Hubble's Extreme Deep Field- Called the eXtreme Deep Field, or XDF, the photo was assembled by combining 10 years of NASA Hubble Space Telescope photographs taken of a patch of sky at the center of the original Hubble Ultra Deep Field.
The Hubble Space Telescope accumulated approximately 555 hours of exposure time to capture this Hubble eXtreme Deep Field image. The area shown represents a seemingly empty patch of sky about the width of a toothpick when held at arm's length. The picture contains only two foreground stars (indicated by surrounding spikes). Every other object is a galaxy. The most distant galaxies' light is reddened by the expansion of the universe. We're seeing light that left them 13.2 billion years ago.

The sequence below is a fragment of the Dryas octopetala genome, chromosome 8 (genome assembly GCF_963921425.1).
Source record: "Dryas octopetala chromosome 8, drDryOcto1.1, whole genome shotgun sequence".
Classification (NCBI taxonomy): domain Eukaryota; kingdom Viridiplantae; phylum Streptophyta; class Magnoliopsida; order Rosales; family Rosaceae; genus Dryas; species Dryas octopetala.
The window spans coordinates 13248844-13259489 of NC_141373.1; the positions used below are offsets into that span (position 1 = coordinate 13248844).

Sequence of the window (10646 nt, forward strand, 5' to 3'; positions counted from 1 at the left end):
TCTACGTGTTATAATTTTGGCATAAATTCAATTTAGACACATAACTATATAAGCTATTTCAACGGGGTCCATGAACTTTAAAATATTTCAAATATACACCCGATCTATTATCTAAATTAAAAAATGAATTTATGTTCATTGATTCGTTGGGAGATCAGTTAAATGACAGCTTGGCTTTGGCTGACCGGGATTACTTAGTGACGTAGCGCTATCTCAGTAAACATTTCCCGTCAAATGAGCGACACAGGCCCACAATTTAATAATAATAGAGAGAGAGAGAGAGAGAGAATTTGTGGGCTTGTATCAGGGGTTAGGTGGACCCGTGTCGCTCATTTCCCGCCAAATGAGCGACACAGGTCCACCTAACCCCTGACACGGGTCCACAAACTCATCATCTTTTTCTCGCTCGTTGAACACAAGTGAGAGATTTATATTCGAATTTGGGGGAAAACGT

Cosmology - The Hubble eXtreme Deep Field (XDF) was completed in September 2012 and shows the farthest galaxies ever photographed by humans. Except for the few stars in the foreground (which are bright and easily recognizable because only they have diffraction spikes), every speck of light in the photo is an individual galaxy, some of them as old as 13.2 billion years; the observable universe is estimated to contain more than 200 billion galaxies